Editor’s note: The following collection of stories is a response to a reader call for funny Christmas pageant bloopers. This is a companion to the article “Pillow fights, wild hogs and more,” which appeared in the December 2017 issue of Living Lutheran.

A little girl who played the part of the Bethlehem innkeeper went off script and announced to Joseph and Mary and a stunned audience that there was room for them after all. – Carolyn Biedermann

My favorite is when all the little angels were standing around baby Jesus in his bed. All of a sudden they started fighting over who would hold him, pulling him and tugging at him. It was quite a sight to see these little angelic children in a brawl over baby Jesus. I was laughing so hard I had tears coming down my face! — Becky Voges

My parents owned a small motel in Madison, Wis., in the 1960s and ’70s. It came to pass that every Christmas pageant that I was in I was picked to be the innkeeper. I had the line, “I’m sorry, there’s no room in the inn” down really well! — Barry Hoerz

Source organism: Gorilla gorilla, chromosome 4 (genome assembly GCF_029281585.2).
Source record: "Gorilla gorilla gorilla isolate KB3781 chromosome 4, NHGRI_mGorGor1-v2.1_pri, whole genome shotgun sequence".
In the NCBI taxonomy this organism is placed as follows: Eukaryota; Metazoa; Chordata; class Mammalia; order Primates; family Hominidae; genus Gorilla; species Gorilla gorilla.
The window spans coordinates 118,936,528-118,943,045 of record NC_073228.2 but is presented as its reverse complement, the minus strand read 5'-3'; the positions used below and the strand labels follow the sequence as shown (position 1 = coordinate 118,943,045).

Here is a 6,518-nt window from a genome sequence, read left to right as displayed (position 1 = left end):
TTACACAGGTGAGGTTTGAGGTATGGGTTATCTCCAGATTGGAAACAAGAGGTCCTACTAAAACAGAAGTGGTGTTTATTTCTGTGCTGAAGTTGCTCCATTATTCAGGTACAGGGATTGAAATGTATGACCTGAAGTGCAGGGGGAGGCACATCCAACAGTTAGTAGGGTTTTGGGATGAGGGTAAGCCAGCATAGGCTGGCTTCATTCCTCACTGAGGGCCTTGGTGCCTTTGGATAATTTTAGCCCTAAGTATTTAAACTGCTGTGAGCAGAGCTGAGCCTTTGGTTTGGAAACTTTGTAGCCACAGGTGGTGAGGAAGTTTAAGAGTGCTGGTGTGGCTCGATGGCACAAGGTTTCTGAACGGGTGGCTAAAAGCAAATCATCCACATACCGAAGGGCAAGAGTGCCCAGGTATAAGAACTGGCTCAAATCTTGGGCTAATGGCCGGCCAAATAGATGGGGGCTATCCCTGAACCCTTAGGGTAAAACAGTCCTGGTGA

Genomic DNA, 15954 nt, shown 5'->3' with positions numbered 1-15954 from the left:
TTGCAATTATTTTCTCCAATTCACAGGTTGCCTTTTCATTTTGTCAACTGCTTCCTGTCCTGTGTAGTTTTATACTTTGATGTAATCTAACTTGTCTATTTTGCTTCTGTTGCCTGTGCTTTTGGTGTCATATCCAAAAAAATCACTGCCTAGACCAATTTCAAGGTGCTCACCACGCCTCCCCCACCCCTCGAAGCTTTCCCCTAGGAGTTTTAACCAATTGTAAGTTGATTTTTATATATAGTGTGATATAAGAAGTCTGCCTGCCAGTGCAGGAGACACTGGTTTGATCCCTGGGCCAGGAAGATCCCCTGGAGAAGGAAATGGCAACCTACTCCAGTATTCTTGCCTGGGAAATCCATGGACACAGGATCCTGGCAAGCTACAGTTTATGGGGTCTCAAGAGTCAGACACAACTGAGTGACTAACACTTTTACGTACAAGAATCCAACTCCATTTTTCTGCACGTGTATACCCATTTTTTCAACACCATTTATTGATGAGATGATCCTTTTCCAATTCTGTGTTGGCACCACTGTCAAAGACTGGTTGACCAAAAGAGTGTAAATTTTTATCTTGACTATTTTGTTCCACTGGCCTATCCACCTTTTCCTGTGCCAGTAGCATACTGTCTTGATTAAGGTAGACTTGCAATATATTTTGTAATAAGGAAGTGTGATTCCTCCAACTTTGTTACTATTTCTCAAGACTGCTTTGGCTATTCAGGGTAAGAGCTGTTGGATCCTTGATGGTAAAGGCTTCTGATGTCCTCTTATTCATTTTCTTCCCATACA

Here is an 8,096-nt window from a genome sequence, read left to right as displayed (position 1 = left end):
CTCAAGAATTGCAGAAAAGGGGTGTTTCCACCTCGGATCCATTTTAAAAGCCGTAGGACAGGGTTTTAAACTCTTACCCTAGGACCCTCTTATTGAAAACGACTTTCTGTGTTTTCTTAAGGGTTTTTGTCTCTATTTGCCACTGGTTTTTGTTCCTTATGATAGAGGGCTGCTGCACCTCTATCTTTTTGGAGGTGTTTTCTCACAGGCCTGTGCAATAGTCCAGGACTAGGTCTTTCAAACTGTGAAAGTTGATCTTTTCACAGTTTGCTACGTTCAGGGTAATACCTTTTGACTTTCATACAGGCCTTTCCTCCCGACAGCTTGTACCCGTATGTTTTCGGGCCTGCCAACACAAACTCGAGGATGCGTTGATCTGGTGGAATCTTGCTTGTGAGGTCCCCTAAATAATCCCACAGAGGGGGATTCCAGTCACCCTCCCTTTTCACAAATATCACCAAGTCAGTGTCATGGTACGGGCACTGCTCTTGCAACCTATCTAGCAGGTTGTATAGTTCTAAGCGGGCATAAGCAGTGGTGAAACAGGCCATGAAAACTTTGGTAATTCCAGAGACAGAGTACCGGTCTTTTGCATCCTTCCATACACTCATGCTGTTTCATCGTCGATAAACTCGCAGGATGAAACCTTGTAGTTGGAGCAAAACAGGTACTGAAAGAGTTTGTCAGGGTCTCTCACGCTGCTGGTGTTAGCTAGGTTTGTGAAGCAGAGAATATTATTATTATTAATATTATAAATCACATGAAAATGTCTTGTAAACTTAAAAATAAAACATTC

In December of 1972 I began my pastoral ministry at St. John’s Lutheran Church, a few blocks down the hill from Augustana College in Rock Island, Ill. Some years after I arrived, it was gently suggested to me that I see to it that the old and beloved Christmas pageant be resurrected and preserved after its previously being absent for “too long.”

Fast forward and the much-anticipated day of the pageant. The church was full and noisy with even Aunt Flo and Uncle Joe present. The child-actors were less cute and more like focused young pros. All that was hoped for was being realized!

But then …  spoken lines were missed. The angels appeared to be frankly un-angelic. Nothing was going as planned. The sound man (that’s me) clearly forgot to do whatever he was supposed to do. Before long it was utter chaos. Nothing, in my mind, was going as it was supposed to be. Nothing. The audience was clearly bewildered as to what was happening.